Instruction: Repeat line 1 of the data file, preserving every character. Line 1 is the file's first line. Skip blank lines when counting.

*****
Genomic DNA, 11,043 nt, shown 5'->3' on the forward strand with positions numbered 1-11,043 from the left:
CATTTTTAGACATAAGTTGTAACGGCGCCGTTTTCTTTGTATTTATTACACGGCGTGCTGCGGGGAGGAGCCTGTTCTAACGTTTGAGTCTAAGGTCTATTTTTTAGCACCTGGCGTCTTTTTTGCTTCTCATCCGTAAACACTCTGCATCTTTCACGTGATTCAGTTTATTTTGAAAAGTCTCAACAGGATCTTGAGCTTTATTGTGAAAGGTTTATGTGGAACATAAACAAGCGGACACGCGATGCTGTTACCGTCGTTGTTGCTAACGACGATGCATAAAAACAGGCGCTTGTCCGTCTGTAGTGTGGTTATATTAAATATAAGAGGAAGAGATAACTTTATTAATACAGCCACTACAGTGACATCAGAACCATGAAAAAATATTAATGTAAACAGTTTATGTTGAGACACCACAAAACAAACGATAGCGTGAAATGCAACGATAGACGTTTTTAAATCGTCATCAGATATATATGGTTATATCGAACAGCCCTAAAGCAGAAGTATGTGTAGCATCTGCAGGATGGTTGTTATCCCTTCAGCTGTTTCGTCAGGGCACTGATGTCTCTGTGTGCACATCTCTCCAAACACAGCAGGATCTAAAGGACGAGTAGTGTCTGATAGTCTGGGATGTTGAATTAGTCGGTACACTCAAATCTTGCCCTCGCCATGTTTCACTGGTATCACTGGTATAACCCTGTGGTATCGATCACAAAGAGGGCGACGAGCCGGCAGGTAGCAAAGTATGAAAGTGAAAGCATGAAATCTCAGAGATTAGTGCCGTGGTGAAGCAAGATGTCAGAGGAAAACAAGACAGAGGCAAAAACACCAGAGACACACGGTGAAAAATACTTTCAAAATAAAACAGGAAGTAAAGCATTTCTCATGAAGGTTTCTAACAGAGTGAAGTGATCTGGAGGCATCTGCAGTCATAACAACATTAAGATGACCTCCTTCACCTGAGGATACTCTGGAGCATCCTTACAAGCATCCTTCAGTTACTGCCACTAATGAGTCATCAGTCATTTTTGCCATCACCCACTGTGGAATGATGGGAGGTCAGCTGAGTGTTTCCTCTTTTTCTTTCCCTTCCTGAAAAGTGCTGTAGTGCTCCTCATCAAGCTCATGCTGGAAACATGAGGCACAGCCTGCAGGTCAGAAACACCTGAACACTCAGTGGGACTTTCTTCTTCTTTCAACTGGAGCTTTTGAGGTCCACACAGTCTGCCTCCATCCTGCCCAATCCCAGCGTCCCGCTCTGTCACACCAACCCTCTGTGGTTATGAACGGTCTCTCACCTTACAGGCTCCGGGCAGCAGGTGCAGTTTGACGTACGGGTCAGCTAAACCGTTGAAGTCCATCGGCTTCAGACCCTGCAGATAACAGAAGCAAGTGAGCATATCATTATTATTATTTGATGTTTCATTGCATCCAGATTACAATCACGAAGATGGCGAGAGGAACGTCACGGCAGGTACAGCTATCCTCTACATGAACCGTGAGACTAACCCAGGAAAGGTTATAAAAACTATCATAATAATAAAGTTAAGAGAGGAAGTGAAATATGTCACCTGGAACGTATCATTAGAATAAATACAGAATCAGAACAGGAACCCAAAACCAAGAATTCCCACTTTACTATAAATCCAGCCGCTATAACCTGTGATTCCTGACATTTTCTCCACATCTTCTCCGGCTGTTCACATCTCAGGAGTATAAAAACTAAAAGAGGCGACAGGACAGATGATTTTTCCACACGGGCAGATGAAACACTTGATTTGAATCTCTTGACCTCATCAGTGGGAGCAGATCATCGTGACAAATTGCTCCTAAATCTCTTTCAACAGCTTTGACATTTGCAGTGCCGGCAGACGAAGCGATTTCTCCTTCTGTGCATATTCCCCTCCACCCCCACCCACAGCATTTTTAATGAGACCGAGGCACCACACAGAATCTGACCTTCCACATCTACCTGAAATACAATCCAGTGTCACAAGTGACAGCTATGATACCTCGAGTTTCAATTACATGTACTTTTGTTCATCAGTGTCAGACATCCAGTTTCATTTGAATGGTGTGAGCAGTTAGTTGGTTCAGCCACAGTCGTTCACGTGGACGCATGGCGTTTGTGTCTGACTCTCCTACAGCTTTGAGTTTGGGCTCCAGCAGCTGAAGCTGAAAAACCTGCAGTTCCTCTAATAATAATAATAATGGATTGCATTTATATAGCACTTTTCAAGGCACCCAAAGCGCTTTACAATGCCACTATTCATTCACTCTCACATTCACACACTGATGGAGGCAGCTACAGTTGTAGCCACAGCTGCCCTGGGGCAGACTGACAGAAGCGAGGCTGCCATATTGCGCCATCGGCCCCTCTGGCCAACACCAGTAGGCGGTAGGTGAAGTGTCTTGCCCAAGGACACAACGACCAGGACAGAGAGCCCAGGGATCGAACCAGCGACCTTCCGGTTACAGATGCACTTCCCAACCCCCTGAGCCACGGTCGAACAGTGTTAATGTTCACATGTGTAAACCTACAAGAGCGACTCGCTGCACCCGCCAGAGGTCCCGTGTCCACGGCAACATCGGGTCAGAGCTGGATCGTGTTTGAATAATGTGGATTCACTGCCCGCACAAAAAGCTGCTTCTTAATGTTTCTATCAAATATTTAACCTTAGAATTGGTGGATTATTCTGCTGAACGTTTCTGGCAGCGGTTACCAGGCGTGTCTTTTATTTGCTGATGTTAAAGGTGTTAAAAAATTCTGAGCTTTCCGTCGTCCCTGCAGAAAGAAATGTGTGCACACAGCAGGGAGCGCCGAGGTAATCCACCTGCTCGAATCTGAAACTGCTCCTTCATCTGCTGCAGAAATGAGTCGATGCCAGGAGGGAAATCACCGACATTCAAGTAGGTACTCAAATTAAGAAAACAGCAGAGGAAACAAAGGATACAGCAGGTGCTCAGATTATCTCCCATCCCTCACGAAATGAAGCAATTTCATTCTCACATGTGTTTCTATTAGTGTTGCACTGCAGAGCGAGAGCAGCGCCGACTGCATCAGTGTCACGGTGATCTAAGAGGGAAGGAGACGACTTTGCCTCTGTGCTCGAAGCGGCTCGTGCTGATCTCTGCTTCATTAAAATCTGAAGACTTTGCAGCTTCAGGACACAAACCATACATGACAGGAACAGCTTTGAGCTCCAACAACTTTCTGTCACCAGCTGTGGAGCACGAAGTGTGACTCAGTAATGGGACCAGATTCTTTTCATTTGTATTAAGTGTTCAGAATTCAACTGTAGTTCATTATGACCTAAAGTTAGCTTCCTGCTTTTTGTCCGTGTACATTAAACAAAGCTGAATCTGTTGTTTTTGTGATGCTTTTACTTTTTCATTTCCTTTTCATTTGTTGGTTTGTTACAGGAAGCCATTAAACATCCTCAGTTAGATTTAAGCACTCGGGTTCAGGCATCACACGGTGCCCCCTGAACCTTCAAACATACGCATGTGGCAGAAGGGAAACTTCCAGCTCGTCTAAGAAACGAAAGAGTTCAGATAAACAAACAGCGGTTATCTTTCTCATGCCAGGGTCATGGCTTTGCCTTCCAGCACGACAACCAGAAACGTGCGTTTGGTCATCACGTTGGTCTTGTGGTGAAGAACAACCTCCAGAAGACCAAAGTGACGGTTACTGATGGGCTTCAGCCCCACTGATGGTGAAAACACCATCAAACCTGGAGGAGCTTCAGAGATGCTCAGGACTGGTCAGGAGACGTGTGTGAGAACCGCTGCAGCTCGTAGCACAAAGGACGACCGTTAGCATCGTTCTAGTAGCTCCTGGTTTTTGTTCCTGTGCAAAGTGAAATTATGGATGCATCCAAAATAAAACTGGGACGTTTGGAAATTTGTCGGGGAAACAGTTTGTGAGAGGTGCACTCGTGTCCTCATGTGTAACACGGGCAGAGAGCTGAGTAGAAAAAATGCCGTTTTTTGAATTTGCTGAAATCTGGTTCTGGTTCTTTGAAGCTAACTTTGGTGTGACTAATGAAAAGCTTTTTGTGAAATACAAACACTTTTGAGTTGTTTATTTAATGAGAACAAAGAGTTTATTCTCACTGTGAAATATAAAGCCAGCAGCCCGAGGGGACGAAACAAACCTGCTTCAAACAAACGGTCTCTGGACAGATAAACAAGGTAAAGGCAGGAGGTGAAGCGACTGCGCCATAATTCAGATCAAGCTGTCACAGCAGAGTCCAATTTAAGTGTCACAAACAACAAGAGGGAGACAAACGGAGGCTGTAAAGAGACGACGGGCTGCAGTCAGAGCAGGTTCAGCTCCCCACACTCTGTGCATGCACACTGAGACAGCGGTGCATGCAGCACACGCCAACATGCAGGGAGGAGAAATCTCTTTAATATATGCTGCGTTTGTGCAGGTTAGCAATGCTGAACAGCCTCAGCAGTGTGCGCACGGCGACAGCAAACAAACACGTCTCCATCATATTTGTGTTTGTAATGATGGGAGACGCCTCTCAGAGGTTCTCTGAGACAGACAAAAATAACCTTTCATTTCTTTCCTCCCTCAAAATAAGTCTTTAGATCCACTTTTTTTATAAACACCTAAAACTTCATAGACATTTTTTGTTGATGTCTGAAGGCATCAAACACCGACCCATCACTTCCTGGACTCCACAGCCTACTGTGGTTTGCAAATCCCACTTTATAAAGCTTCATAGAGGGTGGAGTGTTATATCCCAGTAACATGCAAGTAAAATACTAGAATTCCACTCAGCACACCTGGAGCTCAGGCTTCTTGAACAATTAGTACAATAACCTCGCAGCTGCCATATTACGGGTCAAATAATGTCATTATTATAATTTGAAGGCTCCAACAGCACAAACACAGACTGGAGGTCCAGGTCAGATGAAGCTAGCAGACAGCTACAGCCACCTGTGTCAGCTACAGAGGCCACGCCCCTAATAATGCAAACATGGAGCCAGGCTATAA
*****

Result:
Genomic DNA, 11,043 nt, shown 5'->3' on the forward strand with positions numbered 1-11,043 from the left: